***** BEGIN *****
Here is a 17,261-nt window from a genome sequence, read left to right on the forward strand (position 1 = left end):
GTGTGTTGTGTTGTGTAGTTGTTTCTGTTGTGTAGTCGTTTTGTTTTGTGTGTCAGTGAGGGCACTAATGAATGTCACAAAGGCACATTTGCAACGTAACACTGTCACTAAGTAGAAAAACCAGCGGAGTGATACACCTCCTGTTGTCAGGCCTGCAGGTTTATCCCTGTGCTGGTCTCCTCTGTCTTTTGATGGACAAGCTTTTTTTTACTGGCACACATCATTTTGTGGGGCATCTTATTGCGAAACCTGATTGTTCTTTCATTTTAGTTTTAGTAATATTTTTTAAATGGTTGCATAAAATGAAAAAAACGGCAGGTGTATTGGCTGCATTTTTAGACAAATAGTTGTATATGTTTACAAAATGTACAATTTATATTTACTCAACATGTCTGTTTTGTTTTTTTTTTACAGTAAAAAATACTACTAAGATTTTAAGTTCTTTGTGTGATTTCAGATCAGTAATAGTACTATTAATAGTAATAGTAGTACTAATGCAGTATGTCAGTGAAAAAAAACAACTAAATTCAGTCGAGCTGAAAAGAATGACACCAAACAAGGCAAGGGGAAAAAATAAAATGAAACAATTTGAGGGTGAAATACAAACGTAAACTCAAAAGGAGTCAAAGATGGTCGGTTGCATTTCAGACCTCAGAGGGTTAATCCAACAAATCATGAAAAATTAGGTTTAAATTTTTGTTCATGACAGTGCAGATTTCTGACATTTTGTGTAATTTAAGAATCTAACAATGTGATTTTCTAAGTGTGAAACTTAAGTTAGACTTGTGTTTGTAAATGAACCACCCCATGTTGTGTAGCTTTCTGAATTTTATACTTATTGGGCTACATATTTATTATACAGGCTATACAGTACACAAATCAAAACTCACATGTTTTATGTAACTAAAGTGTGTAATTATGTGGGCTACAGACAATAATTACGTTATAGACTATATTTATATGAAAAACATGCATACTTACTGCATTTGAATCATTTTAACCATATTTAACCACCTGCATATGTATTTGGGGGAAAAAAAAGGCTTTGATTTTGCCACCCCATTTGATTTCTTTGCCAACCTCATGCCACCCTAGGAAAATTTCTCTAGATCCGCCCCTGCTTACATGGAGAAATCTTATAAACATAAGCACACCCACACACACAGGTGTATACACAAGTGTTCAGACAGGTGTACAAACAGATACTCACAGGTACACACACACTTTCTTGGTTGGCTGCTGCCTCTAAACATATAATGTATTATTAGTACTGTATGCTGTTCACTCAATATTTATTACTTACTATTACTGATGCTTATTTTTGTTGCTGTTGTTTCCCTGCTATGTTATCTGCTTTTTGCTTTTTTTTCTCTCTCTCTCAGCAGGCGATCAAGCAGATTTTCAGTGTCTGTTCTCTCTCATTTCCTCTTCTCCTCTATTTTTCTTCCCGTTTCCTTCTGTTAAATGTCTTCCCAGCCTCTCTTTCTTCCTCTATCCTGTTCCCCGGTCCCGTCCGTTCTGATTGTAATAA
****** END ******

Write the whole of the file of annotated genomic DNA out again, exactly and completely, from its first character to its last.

Here is a 17,261-nt window from a genome sequence, read left to right on the forward strand (position 1 = left end):
GTGTGTTGTGTTGTGTAGTTGTTTCTGTTGTGTAGTCGTTTTGTTTTGTGTGTCAGTGAGGGCACTAATGAATGTCACAAAGGCACATTTGCAACGTAACACTGTCACTAAGTAGAAAAACCAGCGGAGTGATACACCTCCTGTTGTCAGGCCTGCAGGTTTATCCCTGTGCTGGTCTCCTCTGTCTTTTGATGGACAAGCTTTTTTTTACTGGCACACATCATTTTGTGGGGCATCTTATTGCGAAACCTGATTGTTCTTTCATTTTAGTTTTAGTAATATTTTTTAAATGGTTGCATAAAATGAAAAAAACGGCAGGTGTATTGGCTGCATTTTTAGACAAATAGTTGTATATGTTTACAAAATGTACAATTTATATTTACTCAACATGTCTGTTTTGTTTTTTTTTTACAGTAAAAAATACTACTAAGATTTTAAGTTCTTTGTGTGATTTCAGATCAGTAATAGTACTATTAATAGTAATAGTAGTACTAATGCAGTATGTCAGTGAAAAAAAACAACTAAATTCAGTCGAGCTGAAAAGAATGACACCAAACAAGGCAAGGGGAAAAAATAAAATGAAACAATTTGAGGGTGAAATACAAACGTAAACTCAAAAGGAGTCAAAGATGGTCGGTTGCATTTCAGACCTCAGAGGGTTAATCCAACAAATCATGAAAAATTAGGTTTAAATTTTTGTTCATGACAGTGCAGATTTCTGACATTTTGTGTAATTTAAGAATCTAACAATGTGATTTTCTAAGTGTGAAACTTAAGTTAGACTTGTGTTTGTAAATGAACCACCCCATGTTGTGTAGCTTTCTGAATTTTATACTTATTGGGCTACATATTTATTATACAGGCTATACAGTACACAAATCAAAACTCACATGTTTTATGTAACTAAAGTGTGTAATTATGTGGGCTACAGACAATAATTACGTTATAGACTATATTTATATGAAAAACATGCATACTTACTGCATTTGAATCATTTTAACCATATTTAACCACCTGCATATGTATTTGGGGGAAAAAAAAGGCTTTGATTTTGCCACCCCATTTGATTTCTTTGCCAACCTCATGCCACCCTAGGAAAATTTCTCTAGATCCGCCCCTGCTTACATGGAGAAATCTTATAAACATAAGCACACCCACACACACAGGTGTATACACAAGTGTTCAGACAGGTGTACAAACAGATACTCACAGGTACACACACACTTTCTTGGTTGGCTGCTGCCTCTAAACATATAATGTATTATTAGTACTGTATGCTGTTCACTCAATATTTATTACTTACTATTACTGATGCTTATTTTTGTTGCTGTTGTTTCCCTGCTATGTTATCTGCTTTTTGCTTTTTTTTCTCTCTCTCTCAGCAGGCGATCAAGCAGATTTTCAGTGTCTGTTCTCTCTCATTTCCTCTTCTCCTCTATTTTTCTTCCCGTTTCCTTCTGTTAAATGTCTTCCCAGCCTCTCTTTCTTCCTCTATCCTGTTCCCCGGTCCCGTCCGTTCTGATTGTAATAA